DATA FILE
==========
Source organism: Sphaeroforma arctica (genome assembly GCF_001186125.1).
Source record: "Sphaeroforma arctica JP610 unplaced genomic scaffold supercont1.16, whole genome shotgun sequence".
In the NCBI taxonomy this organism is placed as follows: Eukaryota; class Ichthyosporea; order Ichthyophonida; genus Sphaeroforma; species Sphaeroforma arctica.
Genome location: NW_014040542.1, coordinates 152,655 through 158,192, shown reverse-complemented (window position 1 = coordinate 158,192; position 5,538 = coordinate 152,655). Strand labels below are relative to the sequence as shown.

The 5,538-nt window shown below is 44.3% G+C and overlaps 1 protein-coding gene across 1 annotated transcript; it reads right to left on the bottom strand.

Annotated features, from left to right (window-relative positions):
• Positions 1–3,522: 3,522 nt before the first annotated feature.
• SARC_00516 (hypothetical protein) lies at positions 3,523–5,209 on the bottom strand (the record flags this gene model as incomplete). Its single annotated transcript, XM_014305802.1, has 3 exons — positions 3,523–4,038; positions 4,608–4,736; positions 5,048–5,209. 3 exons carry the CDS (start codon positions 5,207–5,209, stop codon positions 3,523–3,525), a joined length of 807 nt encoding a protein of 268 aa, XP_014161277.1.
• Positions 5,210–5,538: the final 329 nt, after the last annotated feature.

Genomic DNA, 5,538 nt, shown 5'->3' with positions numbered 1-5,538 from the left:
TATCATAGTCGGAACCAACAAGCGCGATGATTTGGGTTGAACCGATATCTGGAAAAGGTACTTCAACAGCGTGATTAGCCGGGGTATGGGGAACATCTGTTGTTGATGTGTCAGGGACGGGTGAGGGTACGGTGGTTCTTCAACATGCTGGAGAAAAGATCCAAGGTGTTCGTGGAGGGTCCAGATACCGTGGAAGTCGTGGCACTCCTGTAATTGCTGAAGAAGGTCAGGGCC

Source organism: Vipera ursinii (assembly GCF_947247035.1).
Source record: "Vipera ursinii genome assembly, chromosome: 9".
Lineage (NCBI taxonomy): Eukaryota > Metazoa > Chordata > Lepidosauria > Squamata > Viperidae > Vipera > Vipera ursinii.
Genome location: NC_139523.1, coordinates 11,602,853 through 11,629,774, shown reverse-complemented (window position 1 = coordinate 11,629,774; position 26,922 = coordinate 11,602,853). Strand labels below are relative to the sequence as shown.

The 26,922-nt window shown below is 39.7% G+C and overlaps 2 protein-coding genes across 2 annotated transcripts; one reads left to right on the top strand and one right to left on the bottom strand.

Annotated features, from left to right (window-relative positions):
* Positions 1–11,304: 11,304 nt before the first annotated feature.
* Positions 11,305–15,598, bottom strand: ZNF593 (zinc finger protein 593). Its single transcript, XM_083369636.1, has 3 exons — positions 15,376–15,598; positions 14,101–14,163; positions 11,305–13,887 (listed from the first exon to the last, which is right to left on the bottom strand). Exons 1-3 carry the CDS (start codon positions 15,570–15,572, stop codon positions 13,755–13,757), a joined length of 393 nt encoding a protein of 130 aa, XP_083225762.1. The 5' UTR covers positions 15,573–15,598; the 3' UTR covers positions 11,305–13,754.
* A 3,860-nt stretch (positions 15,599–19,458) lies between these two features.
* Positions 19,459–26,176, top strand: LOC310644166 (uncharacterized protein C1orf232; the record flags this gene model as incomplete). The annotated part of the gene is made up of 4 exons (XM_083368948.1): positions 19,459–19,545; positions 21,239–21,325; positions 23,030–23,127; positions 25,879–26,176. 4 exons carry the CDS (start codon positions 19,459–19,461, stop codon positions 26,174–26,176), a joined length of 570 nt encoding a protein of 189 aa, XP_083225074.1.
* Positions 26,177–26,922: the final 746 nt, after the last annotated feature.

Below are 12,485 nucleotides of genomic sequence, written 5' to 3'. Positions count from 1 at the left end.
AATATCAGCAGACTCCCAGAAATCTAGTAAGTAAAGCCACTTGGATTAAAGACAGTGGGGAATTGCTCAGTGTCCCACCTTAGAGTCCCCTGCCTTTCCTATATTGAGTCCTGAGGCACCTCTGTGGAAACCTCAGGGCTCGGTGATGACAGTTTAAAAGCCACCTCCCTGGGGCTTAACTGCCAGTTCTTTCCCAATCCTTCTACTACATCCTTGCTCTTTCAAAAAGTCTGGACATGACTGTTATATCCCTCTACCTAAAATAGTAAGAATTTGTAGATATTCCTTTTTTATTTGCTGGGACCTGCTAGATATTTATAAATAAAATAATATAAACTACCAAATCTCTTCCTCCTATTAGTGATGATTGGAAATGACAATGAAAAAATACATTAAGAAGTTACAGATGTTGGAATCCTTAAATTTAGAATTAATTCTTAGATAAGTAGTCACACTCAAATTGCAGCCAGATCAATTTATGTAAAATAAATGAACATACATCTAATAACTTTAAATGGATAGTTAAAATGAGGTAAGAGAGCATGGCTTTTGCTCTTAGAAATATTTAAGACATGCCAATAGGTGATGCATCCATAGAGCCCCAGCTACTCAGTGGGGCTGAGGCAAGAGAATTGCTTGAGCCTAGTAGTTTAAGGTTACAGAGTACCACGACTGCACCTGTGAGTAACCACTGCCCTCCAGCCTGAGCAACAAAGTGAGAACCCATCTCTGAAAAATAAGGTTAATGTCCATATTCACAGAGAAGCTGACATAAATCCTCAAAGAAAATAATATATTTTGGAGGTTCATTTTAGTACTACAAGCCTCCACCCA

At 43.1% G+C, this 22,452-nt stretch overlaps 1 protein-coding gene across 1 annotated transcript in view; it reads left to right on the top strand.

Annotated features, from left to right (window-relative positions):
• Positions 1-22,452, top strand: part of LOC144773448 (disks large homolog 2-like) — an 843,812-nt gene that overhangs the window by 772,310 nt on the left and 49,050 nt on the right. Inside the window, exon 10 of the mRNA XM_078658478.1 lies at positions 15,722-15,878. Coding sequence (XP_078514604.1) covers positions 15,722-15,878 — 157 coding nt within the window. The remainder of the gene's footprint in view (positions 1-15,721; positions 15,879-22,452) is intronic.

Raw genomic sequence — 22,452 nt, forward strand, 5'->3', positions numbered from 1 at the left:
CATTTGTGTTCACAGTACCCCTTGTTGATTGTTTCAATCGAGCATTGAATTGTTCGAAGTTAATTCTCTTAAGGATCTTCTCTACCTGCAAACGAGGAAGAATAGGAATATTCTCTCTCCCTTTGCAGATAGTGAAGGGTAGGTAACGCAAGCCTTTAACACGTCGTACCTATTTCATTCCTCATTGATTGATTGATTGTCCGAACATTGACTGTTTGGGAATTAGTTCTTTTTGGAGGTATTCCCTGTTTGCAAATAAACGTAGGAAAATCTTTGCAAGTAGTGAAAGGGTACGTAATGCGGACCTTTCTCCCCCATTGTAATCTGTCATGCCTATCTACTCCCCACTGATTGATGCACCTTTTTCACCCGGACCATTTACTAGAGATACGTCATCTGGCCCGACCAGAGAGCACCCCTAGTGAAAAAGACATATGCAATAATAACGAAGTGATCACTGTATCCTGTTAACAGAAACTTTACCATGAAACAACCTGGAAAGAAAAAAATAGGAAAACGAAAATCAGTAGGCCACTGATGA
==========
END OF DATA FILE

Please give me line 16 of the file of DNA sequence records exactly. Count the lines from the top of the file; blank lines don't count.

The 26,922-nt window shown below is 39.7% G+C and overlaps 2 protein-coding genes across 2 annotated transcripts; one reads left to right on the top strand and one right to left on the bottom strand.